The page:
Now in it’s third year the Chilterns Walking Festival is back with more walks, activities, crafts and more dates!

Whether you’re interested in finding out about the history of the Chiltern’s, trying something new with friends or family or sampling local drinks or produce there is something for everyone during the festival running from October 5 to October 20.

We’ve selected six of our favourite walks in the local area to try out:

• Practical Map reading the art of not getting lost – October 5

Navigate yourselves around a 4.5-mile walk, through typical Chiltern terrain of fields and woodland paths, using common navigation techniques. You will also familiarise yourselves with the useful bits of information a map can give, not only useful for achieving that comfy feeling that you get when you know your exact position on the map, but also useful for helping you to plan walks. During the walk we will introduce some compass techniques, which, while not usually necessary for Chiltern walks, will definitely be worth becoming familiar with, for walking in more remote areas. This walk is four and a half miles long and ideal for keen walkers and will be four hours long.

• Historic Amersham top to bottom – October 10

Join Martin Pounce, a long-time resident of Amersham, in a short woodland walk from the station. Emerging from the beech wood, you will see Old Amersham spread out beneath you, with its medieval street plan surrounded by fields. Martin will point out and explain the unique features of the town. This walk is three miles long, fairly easy with few inclines and will be roughly two hours.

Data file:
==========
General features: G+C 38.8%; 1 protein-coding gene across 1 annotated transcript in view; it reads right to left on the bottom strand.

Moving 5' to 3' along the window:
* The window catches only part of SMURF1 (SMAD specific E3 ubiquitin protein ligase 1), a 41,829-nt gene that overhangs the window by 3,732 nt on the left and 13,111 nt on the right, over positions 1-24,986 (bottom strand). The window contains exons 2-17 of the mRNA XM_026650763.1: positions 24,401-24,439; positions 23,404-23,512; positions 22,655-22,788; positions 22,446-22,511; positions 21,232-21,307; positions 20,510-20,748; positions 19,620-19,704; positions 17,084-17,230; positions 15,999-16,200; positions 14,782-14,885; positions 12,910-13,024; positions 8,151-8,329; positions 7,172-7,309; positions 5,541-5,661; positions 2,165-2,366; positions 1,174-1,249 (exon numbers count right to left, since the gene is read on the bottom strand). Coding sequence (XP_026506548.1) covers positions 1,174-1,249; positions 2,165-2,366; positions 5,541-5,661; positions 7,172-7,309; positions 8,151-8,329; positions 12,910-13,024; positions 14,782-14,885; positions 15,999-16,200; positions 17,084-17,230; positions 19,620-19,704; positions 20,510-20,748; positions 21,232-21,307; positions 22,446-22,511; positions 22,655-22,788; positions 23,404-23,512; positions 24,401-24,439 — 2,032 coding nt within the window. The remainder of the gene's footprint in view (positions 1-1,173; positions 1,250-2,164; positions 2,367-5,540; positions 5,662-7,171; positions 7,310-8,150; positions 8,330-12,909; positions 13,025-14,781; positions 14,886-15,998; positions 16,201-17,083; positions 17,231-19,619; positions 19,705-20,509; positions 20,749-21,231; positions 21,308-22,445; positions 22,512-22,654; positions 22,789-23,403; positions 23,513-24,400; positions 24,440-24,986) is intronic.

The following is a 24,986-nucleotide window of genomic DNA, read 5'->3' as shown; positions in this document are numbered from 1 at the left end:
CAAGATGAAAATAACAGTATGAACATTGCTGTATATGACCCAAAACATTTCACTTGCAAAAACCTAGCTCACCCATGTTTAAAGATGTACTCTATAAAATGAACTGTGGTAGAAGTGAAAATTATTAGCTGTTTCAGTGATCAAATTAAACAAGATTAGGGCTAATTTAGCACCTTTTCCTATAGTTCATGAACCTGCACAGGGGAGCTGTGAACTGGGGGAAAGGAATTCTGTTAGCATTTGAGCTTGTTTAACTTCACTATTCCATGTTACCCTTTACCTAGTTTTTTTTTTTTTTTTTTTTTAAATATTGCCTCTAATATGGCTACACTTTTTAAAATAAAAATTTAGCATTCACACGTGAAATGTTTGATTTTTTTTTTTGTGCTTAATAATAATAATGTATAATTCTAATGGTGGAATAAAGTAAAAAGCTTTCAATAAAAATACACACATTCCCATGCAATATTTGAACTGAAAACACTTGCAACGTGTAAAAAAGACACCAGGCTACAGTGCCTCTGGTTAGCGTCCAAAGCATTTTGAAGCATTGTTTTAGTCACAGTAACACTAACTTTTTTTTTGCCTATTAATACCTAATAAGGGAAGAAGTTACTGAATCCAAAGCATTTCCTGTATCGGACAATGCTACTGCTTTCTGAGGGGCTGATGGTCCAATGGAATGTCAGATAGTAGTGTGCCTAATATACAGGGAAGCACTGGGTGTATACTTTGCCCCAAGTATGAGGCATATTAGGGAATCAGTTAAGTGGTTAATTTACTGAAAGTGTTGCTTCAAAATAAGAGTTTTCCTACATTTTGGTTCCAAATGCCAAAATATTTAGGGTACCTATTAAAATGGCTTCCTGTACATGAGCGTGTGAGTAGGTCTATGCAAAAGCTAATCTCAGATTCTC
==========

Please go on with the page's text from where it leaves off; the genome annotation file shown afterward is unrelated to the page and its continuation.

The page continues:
• Bradenham Estate Walk and Visit ‘Hearing Dogs for Deaf People’ – October 11

A lovely walk through the fields of the Saunderton valley before rising up into the beech woods of the National Trust's Bradenham Estate. Returning to The Grange - home for the charity 'Hearing Dogs for Deaf People'- for 12 noon for lunch/refreshments in their delightful, new restaurant. After lunch there will be a one-hour private tour of The Grange. This walk is four miles long, fairly easy with few inclines and will be two hours long.

• Henley to Remenham church, back alongside the river Thames – October 12

Take a close look at Henley's most famous landmarks. Over Henley Bridge, up Remenham Hill, down the lane to Remenham Church and back along the Regatta course to Henley. You could take a lunch break in Henley then continue the afternoon's walk to Toad Hall. This walk is three and a half miles long and will be fairly easy going.

• A walk in the hills to the west of Lane End – October 13

From Lane End via the pretty village of Turville with its famous hilltop windmill, to Ibstone church and return via Poynatts Wood and Skirmett. Please bring picnic lunch. A hilly walk through beautiful Chiltern countryside. This walk is 11 miles long and fairly strenuous with some rough terrains.

• Road, rail, river and riots in High Wycombe – October 19

Find out who was the first English king to 'tweet', view the best preserved mill wheel on the Wye, walk part of the Brunel engineered railway line to Wycombe, discover the milestone which indicates the halfway point between London and Oxford and hear the story of the 1830 machine breakers' riots. This walk is two and a half miles long, fairly challenging and will take about two and a half hours.

To view all the walks taking place, purchase tickets, and for more information visit